Cats are furry beasts, for sure. Some cats, such as Persians, can get matted to the point that it becomes a health issue. They need to be groomed daily.
Short haired cats and some other long hairs can get away with less frequent grooming.
On their abdomens, cats have almost 130,000 hairs per square inch, with about half that density on the their backs.
Considering that the human head has about 100,000 hairs total, that's a lot of fur.
If you want a healthier cat, you should help her out with all that fur.
Cat grooming tools not only make it easier to keep your cat's coat looking its best, but regular grooming can help reduce the incidence of hairballs. Here are some essential tools to get the fur out.
A basic set of cat grooming tools will keep your cat's coat in good shape, and includes:
I've seen some recommendations for non-medicated wipes instead of a washcloth. I would caution there that you don't always know what ingredients might make their way into these products.
By some estimates, cats spend up to one-third of their waking lives grooming themselves.
It's one of the first activities that kittens learn from their mothers.
Mutual grooming between cats is a way to get to those hard to reach places (like behind the ears), and is said to be a form of bonding.
Grooming your cat on a regular basis can not only help keep your cat's coat looking great, but also healthier and happier, and improve your bond.
"Grooming is essential for a cat's well-being. It keeps the coat in good condition, removing dead hair and flakes of dead skin; it cleans and separates the growing hairs; it stimulates the circulation; and it helps tone up the muscles... Grooming should start as young as possible and become a pleasurable experience for the cat."
-Encyclopedia of the Cat
By Angela Sayer and Howard Loxton
Grooming is a big and important job, and you can help. Start by putting together your cat grooming tools and using them regularly. Your cat may even groom you back!
Here are some video tips on how to groom a cat.
Nail clipping is also important as the claws can either grow too long, or the dried parts need to be removed. They can also become very sharp and damage furniture, so those claws need to be trimmed.
Some cats really resist this activity, so you can have a groomer or a vet do it. If you do clip your cat's nails, be careful not to cut into the quick as you'll cause your cat pain, and the toe will bleed. If you make a mistake, you can use flour or cornstarch to stop the bleeding.
See this tip from one of our readers on clipping your cat's claws.
If your cat enjoys being groomed, then it's an experience you can both enjoy. On the other hand, some cats will bite, scratch and claw their way out of grooming sessions.
With some, you can get away with a few minutes of grooming. These cats may even seem to enjoy it, it's just that it becomes too much for them. In these cases, you may have to do the job in sections over several sessions.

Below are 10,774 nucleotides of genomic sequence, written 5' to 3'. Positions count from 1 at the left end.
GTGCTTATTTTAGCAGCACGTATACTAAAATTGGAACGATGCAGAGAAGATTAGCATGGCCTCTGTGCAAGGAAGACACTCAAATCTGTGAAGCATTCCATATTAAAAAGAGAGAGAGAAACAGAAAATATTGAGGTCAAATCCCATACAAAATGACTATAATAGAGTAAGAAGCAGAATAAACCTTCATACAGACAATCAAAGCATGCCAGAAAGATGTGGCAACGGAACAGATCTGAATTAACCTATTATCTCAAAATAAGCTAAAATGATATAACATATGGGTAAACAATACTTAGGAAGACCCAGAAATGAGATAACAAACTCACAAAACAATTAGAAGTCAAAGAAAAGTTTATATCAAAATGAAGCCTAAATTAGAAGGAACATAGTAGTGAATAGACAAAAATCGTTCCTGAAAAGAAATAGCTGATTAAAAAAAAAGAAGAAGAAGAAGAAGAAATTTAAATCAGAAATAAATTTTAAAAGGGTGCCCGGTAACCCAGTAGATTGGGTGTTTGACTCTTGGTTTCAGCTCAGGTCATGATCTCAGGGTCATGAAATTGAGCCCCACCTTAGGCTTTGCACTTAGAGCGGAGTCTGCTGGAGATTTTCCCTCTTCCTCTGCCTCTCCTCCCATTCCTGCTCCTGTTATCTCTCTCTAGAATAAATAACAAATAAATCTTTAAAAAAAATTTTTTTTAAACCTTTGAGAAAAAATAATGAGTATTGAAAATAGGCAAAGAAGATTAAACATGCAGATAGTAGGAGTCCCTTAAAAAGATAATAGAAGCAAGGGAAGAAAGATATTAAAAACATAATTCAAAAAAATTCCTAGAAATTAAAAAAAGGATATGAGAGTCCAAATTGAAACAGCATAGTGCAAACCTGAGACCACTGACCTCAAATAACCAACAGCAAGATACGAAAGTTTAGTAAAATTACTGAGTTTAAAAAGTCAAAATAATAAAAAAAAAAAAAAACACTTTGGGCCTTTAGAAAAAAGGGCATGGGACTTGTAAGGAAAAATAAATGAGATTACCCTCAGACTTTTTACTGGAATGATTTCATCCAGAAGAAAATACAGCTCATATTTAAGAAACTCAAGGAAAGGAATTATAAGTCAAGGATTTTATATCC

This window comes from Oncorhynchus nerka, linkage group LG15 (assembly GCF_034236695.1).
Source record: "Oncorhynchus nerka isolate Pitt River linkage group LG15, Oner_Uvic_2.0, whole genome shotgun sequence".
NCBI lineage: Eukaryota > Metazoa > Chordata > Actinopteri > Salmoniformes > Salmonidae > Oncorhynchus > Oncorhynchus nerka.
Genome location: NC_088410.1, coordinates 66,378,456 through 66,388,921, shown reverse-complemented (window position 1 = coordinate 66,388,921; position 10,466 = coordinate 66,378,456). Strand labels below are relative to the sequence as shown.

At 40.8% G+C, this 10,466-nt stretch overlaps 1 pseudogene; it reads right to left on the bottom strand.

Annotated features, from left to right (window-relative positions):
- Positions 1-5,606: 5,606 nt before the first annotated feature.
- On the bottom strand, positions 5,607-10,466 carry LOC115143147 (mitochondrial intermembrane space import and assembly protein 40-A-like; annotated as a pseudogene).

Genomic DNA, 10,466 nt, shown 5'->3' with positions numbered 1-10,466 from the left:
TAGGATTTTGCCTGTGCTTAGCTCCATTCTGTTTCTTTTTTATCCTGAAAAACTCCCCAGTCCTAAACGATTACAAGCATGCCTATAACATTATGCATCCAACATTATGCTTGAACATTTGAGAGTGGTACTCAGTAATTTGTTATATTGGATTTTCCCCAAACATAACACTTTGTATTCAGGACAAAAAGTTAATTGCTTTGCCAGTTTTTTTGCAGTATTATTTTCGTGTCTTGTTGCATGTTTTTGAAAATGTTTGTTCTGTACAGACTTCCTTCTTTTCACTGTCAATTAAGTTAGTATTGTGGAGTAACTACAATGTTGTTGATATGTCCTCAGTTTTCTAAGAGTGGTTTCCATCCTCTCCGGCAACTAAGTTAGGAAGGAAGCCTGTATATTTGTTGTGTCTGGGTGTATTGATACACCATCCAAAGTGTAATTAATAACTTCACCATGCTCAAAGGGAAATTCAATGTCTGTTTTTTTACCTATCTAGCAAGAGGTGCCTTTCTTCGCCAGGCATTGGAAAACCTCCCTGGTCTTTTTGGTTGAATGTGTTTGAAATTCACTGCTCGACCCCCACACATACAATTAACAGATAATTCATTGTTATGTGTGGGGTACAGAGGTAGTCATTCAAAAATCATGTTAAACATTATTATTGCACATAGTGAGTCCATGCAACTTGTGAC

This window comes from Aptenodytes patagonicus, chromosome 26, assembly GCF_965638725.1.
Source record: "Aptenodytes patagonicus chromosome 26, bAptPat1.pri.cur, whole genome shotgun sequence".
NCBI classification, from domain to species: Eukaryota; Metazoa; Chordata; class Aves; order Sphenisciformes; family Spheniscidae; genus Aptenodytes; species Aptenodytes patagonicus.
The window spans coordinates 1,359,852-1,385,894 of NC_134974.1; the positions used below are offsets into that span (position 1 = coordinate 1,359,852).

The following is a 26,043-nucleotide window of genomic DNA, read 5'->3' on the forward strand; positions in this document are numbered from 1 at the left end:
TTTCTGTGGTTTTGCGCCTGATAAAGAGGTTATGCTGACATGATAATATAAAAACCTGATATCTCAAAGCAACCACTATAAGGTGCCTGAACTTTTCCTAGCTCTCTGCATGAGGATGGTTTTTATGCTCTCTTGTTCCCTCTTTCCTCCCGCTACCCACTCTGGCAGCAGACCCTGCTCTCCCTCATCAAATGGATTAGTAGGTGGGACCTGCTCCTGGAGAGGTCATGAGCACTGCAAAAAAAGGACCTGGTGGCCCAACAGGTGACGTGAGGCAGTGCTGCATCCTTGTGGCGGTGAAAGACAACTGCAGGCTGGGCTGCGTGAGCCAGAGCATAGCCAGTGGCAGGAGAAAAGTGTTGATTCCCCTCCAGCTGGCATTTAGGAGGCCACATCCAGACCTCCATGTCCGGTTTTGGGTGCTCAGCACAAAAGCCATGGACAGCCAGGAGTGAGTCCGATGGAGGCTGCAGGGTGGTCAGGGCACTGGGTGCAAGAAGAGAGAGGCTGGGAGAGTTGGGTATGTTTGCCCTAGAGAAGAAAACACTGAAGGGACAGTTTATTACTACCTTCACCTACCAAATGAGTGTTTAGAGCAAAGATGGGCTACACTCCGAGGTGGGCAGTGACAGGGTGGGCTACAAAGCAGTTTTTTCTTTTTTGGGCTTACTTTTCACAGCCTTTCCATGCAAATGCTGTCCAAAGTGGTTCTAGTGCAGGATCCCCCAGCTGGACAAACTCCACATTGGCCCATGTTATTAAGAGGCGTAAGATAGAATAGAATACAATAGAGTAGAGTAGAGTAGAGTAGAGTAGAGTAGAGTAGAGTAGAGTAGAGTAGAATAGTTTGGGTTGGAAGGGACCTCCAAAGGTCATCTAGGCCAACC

The best way to overcome resistance to grooming, of course, is to start regular grooming when your cat is a kitten. If your cat won't take to being groomed, however, you may have to resolve to using a professional cat groomer.
If your cat's fur is too badly matted, you may also need a groomer or your veterinarian to take care of the problem. Using clippers to shave the fur should be a last resort.
Excessive Grooming - Some cats become excessive groomers. This may be due to allergies, including food allergies, or allergies to something in the environment. Or, some sort of neurotic behavioral condition may cause a cat to over-groom.
Cats exposed to heavy stress, or those cats who are not happy in their environments may groom themselves to the point of hair loss, skin inflammation, and may even make themselves bleed.
Excessive self grooming can also lead to the production of hairballs. Hairballs in cats can cause health issues, not to mention clean up problems and higher veterinary bills for owners.
Even cats that don't have an excessive habit may get hairballs. Mutual grooming among housemates, or cats with long hair or thick coats may be at fault.
Grooming your cat regularly with the grooming tools listed here can go a long way to preventing this condition.
Note: If your cat is grooming excessively due to a medical or emotional problem, you'll want to address that quickly. Fleas, ear mites, and diseases affecting internal organs may cause excessive scratching or licking of the ears, head, or body. Make sure your cat is checked out by your vet, and check your cat for parasites regularly.
Failure To Self Groom - Most cats are quite fastidious about hygiene. Some cats, however, may fail to groom properly due to illness. Others, for whatever reason, may show a chronic lack of grooming.
Some cat owners have had success stimulating grooming in their cats by bathing and brushing them a few times. Others have done the opposite, and gotten their cats dirty, often placing a dab of food or butter on either a paw or the top of the nose.
If your cat doesn't groom enough, and you can't seem to stimulate that, you'll just have to make sure you take on most of the grooming tasks.
Let your kitty do some of the work with these products: